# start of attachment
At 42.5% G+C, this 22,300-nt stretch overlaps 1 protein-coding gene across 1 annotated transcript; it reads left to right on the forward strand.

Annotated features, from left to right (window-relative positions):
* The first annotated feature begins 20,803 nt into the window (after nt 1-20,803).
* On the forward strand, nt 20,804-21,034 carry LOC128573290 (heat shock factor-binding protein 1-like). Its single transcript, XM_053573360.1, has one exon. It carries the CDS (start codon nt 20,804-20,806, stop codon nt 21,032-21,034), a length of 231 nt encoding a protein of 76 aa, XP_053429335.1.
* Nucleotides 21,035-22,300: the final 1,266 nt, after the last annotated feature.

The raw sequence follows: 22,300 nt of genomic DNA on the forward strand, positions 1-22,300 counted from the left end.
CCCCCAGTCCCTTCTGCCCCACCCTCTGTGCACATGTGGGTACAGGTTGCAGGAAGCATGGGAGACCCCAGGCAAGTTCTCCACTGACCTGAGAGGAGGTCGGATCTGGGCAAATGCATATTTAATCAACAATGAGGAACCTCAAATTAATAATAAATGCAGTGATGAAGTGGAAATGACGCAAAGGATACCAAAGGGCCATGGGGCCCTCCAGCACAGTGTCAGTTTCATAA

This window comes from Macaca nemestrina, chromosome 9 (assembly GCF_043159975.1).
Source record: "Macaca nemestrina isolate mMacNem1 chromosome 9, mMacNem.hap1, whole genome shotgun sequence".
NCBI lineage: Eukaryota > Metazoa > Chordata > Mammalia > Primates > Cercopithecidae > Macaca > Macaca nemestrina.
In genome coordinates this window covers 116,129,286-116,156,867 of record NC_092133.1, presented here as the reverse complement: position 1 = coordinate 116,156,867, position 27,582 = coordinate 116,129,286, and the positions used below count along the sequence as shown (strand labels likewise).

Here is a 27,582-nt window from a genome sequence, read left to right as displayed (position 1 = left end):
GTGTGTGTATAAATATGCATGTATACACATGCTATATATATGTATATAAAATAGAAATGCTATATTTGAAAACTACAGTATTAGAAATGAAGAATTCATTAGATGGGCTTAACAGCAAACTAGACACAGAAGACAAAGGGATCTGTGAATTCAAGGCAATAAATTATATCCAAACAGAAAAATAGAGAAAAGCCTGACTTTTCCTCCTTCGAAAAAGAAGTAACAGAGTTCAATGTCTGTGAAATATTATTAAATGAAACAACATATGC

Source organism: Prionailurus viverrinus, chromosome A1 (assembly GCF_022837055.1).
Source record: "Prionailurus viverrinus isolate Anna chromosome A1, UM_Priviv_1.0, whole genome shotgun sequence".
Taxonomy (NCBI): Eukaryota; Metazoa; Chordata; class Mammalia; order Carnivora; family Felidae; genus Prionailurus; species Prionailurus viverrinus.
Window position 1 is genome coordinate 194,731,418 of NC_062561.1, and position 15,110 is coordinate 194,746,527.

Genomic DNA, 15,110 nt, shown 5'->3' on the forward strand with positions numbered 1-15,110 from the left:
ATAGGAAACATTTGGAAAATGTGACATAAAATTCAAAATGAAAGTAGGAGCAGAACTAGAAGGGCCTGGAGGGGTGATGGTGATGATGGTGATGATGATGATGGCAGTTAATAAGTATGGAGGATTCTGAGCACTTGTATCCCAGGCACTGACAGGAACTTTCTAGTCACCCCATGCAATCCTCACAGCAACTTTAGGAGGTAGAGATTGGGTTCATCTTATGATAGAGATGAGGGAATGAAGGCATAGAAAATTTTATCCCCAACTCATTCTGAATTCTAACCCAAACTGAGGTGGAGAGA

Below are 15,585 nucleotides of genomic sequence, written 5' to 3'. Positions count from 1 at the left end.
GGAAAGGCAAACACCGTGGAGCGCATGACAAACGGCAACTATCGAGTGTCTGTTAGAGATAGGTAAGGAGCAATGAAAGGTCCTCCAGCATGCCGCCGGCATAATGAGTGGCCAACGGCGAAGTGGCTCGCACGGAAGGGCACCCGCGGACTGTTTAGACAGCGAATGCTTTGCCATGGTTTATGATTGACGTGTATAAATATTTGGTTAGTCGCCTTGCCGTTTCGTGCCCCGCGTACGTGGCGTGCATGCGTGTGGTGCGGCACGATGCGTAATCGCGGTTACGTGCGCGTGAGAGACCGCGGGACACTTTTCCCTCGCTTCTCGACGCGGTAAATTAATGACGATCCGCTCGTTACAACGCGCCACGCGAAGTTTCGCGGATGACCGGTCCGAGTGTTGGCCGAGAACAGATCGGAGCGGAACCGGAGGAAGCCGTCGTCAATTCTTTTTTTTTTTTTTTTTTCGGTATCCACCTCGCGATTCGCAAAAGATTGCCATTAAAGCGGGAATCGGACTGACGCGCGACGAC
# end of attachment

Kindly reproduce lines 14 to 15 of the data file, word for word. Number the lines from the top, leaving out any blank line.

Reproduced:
Source organism: Prionailurus viverrinus, chromosome A1 (assembly GCF_022837055.1).
Source record: "Prionailurus viverrinus isolate Anna chromosome A1, UM_Priviv_1.0, whole genome shotgun sequence".